1) Transition in/out of officials at US EPA.

2) Status and pursuit of numerous Clean Water Act federal lawsuits, as well as other actions such as Clean Air Act and Clean Water Act enforcement in the field.

3) Supreme Court nominee process (which inarguably should have been everyone's worry in this election, regardless of political affiliation - at least it got *some* media coverage).

4) Promises on withdrawing from the Trans-Pacific Partnership.

5) Resistence (or lack thereof) to Trump's policy ideas from a GOP Congress.

6) Promises on retaining federal lands in federal control.

7) Promises on attempting to bring China in-line.

Let the experiment begin, I suppose.


Friday, October 28, 2016

After All The Earth Is Scorched

I am 42 years old.  My marriage has survived 16 years so far, we have a son who seems to do well at school and sports, and both my career and my wife's career are going great.   We get to travel some, though not as much as we'd like, or as far as we'd like.  We are paying down debt, though not as fast as we'd like.  I own my truck (hope it doesn't blow up).    I have reverence for nature, and work hard to have faith in a God that I can understand.  I work really hard to love people, and I am fueled off of their positivity and enthusiasm.  My mental health is probably the best it's been in my life.  Life - in general - is pretty great, even if it's not easy.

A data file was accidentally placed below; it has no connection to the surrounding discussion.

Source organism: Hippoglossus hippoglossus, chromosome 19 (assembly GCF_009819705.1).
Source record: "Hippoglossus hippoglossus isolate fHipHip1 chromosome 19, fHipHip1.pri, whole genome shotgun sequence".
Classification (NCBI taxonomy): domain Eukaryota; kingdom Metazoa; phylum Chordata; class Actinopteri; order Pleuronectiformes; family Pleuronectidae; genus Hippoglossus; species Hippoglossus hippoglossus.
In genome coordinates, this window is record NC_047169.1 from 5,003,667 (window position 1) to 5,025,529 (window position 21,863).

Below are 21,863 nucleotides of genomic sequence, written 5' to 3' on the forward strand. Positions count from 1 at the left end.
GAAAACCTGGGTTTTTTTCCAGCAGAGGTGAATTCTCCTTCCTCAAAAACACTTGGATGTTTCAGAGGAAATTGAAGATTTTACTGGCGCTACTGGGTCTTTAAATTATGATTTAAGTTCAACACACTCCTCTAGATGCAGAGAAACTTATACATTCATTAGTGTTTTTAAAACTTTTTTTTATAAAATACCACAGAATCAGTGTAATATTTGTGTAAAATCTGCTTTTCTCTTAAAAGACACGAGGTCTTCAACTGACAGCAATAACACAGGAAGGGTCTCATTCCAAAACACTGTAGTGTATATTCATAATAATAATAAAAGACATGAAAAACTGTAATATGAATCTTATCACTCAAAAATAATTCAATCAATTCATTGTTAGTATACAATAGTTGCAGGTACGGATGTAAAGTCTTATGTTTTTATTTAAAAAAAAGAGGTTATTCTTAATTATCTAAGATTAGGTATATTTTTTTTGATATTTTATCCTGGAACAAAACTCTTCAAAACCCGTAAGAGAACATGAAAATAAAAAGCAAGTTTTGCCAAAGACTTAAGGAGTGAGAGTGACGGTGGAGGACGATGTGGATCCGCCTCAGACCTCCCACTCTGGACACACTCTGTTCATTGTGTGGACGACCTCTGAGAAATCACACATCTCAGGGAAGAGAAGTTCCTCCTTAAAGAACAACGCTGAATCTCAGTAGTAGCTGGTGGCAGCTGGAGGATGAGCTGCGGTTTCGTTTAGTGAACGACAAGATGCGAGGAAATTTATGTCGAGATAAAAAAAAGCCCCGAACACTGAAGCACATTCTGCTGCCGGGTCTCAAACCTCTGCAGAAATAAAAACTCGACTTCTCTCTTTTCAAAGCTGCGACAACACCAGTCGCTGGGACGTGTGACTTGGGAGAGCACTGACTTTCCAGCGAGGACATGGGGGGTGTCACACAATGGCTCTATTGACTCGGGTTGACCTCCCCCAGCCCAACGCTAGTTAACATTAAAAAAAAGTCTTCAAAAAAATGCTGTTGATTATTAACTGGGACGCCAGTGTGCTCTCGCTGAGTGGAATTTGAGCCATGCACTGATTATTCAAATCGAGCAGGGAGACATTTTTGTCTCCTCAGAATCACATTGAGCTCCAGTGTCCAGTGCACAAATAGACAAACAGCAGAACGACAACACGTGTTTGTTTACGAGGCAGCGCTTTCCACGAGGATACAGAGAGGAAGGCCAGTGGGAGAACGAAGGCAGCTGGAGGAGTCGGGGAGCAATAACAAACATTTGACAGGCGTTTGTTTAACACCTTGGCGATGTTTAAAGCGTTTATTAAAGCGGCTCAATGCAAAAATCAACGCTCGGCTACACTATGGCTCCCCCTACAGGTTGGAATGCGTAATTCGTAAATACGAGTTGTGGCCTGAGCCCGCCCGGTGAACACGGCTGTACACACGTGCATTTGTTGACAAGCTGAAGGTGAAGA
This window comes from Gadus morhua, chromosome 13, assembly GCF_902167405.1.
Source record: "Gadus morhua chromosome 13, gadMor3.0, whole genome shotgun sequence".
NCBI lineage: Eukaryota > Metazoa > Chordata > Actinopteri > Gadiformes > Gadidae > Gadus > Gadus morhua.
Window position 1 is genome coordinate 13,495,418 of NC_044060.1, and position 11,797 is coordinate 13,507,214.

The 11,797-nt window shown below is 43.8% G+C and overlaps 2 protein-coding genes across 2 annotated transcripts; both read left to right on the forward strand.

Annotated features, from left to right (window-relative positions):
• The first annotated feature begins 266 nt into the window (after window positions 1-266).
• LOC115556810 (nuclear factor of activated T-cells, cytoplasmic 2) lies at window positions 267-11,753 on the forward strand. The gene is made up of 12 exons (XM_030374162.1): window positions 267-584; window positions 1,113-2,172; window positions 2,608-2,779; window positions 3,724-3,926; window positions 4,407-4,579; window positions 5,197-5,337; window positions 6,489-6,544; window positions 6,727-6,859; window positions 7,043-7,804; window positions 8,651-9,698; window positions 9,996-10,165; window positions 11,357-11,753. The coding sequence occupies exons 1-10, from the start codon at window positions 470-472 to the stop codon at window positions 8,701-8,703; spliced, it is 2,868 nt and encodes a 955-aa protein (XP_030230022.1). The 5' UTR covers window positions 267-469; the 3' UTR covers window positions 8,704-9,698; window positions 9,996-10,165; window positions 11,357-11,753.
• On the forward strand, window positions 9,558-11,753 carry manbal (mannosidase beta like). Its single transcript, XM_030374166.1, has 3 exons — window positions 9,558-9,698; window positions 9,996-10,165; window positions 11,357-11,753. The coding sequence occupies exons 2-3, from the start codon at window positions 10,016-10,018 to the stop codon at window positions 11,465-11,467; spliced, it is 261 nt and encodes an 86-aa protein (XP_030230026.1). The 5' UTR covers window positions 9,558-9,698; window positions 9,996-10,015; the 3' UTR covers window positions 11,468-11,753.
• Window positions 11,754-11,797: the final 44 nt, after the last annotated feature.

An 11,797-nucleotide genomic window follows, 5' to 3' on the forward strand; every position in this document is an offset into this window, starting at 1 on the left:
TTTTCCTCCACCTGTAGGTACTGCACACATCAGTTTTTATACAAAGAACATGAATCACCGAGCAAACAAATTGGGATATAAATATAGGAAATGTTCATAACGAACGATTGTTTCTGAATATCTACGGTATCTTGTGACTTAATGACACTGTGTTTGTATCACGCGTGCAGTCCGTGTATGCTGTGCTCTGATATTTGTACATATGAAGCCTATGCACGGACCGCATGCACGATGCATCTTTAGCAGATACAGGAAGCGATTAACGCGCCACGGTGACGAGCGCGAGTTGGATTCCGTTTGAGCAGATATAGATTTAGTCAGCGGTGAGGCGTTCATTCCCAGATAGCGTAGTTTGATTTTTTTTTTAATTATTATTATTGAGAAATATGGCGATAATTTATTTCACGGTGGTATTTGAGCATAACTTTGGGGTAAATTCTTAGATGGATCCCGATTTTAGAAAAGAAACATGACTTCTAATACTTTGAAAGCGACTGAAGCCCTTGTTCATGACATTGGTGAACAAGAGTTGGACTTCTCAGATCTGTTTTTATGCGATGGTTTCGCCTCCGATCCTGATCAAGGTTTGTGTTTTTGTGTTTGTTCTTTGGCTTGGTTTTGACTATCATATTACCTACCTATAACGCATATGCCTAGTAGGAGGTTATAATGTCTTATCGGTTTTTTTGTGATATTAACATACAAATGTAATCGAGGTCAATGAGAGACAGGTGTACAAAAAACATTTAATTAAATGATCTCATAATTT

But part of that puffy daydream is a lie.  My ability to work 40 hours by the end of most wednesdays; my ability to rejoice in my son's successes and work with him through his challenges with happy patience, each fish I catch and each duck I shoot.....a tiny part of it's fueled by something else.  What? Well, bad people generally, and assholes who have used their energy to try to break or ruin me, specifically.  Their ill will, their bad faith, their defamation....it's all fuel, if I'm being honest.  And most of the time, I'm not being honest, because this is the extra boiler room inside me that I don't want anyone to see.  What if anyone could see the minor slights and stupid insults that I have carried with me.

What's worse is that I'm learning that energy placed towards that anger is, as they say, seed sown in a desert.  Biblical stories about mustard seeds come to mind.  Many of these people who do bad stuff end up having bad stuff happen to them.   Which in many cases seems fitting, but it doesn't make me work any harder.  Learning about their downfall doesn't make me a better person either.